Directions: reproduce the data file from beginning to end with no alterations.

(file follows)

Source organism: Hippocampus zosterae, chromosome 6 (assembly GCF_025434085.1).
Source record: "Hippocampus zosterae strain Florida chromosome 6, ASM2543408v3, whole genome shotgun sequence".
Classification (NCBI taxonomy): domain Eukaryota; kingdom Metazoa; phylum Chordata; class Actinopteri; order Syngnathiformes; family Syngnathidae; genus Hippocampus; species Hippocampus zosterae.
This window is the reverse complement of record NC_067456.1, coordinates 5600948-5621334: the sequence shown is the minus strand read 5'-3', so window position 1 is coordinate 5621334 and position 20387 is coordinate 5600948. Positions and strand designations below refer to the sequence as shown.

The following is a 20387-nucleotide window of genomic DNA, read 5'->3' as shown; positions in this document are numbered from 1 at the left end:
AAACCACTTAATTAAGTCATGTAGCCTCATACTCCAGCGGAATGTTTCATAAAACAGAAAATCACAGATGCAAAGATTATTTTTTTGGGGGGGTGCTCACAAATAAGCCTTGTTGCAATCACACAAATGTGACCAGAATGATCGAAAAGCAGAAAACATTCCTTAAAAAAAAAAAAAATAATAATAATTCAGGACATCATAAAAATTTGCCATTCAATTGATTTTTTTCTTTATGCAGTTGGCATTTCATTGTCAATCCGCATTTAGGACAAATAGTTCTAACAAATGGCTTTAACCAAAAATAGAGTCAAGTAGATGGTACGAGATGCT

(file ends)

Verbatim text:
Source organism: Hippocampus zosterae, chromosome 6 (assembly GCF_025434085.1).
Source record: "Hippocampus zosterae strain Florida chromosome 6, ASM2543408v3, whole genome shotgun sequence".
Classification (NCBI taxonomy): domain Eukaryota; kingdom Metazoa; phylum Chordata; class Actinopteri; order Syngnathiformes; family Syngnathidae; genus Hippocampus; species Hippocampus zosterae.
This window is the reverse complement of record NC_067456.1, coordinates 5600948-5621334: the sequence shown is the minus strand read 5'-3', so window position 1 is coordinate 5621334 and position 20387 is coordinate 5600948. Positions and strand designations below refer to the sequence as shown.

The following is a 20387-nucleotide window of genomic DNA, read 5'->3' as shown; positions in this document are numbered from 1 at the left end:
AAACCACTTAATTAAGTCATGTAGCCTCATACTCCAGCGGAATGTTTCATAAAACAGAAAATCACAGATGCAAAGATTATTTTTTTGGGGGGGTGCTCACAAATAAGCCTTGTTGCAATCACACAAATGTGACCAGAATGATCGAAAAGCAGAAAACATTCCTTAAAAAAAAAAAAAATAATAATAATTCAGGACATCATAAAAATTTGCCATTCAATTGATTTTTTTCTTTATGCAGTTGGCATTTCATTGTCAATCCGCATTTAGGACAAATAGTTCTAACAAATGGCTTTAACCAAAAATAGAGTCAAGTAGATGGTACGAGATGCT